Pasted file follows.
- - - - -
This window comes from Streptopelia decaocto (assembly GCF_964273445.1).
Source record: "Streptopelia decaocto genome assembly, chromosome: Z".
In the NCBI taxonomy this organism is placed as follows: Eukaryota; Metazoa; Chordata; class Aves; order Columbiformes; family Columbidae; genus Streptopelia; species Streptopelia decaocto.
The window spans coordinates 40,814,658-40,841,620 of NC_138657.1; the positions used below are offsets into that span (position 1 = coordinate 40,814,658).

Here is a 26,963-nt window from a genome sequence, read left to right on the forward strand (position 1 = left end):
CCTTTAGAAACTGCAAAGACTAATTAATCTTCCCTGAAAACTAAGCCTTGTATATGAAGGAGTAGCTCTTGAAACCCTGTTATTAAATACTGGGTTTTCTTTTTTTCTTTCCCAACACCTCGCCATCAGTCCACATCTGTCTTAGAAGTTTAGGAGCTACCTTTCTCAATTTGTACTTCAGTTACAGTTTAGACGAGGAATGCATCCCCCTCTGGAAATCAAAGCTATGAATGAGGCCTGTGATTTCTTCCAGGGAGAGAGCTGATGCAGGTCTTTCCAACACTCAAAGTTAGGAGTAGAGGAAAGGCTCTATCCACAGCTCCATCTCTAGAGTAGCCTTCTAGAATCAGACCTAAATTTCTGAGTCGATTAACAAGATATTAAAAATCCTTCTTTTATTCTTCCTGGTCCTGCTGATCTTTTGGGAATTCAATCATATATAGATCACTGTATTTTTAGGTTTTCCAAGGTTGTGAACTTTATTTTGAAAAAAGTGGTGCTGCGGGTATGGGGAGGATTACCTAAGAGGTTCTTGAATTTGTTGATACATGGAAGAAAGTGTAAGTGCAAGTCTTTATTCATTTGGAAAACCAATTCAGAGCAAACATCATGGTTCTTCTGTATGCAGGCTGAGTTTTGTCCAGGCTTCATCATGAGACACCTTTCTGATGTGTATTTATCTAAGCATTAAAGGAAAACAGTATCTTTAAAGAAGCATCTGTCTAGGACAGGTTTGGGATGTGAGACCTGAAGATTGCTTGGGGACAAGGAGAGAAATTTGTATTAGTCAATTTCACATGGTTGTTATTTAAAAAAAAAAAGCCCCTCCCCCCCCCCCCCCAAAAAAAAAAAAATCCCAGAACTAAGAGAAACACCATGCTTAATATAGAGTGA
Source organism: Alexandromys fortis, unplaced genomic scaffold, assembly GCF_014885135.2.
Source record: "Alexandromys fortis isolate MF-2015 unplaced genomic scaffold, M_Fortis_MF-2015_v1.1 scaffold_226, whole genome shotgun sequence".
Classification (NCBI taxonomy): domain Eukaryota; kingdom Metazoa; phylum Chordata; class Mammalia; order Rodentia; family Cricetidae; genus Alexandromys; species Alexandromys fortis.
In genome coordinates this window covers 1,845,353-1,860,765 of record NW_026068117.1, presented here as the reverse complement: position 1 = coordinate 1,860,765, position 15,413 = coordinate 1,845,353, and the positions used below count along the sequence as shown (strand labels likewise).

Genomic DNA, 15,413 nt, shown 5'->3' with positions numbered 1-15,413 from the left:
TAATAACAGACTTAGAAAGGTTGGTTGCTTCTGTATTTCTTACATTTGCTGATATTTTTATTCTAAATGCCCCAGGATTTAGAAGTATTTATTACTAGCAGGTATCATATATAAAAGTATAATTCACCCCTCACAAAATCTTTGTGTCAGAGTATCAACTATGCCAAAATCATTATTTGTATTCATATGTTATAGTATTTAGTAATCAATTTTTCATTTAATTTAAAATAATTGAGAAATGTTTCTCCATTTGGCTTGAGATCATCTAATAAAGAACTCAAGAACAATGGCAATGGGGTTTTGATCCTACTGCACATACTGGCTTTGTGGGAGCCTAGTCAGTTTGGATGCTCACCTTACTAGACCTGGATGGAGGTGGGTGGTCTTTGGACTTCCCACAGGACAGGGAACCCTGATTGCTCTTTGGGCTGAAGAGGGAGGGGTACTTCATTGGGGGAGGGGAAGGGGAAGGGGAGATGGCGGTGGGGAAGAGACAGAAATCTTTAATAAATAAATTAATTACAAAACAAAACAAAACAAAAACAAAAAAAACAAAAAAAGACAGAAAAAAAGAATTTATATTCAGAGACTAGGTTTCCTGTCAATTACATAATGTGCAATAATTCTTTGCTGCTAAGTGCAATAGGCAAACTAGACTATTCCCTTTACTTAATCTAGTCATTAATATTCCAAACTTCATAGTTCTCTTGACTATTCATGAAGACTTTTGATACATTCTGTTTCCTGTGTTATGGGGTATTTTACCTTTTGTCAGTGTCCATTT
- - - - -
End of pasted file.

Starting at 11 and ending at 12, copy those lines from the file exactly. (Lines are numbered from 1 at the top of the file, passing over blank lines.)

Genomic DNA, 15,413 nt, shown 5'->3' with positions numbered 1-15,413 from the left:
TAATAACAGACTTAGAAAGGTTGGTTGCTTCTGTATTTCTTACATTTGCTGATATTTTTATTCTAAATGCCCCAGGATTTAGAAGTATTTATTACTAGCAGGTATCATATATAAAAGTATAATTCACCCCTCACAAAATCTTTGTGTCAGAGTATCAACTATGCCAAAATCATTATTTGTATTCATATGTTATAGTATTTAGTAATCAATTTTTCATTTAATTTAAAATAATTGAGAAATGTTTCTCCATTTGGCTTGAGATCATCTAATAAAGAACTCAAGAACAATGGCAATGGGGTTTTGATCCTACTGCACATACTGGCTTTGTGGGAGCCTAGTCAGTTTGGATGCTCACCTTACTAGACCTGGATGGAGGTGGGTGGTCTTTGGACTTCCCACAGGACAGGGAACCCTGATTGCTCTTTGGGCTGAAGAGGGAGGGGTACTTCATTGGGGGAGGGGAAGGGGAAGGGGAGATGGCGGTGGGGAAGAGACAGAAATCTTTAATAAATAAATTAATTACAAAACAAAACAAAACAAAAACAAAAAAAACAAAAAAAGACAGAAAAAAAGAATTTATATTCAGAGACTAGGTTTCCTGTCAATTACATAATGTGCAATAATTCTTTGCTGCTAAGTGCAATAGGCAAACTAGACTATTCCCTTTACTTAATCTAGTCATTAATATTCCAAACTTCATAGTTCTCTTGACTATTCATGAAGACTTTTGATACATTCTGTTTCCTGTGTTATGGGGTATTTTACCTTTTGTCAGTGTCCATTT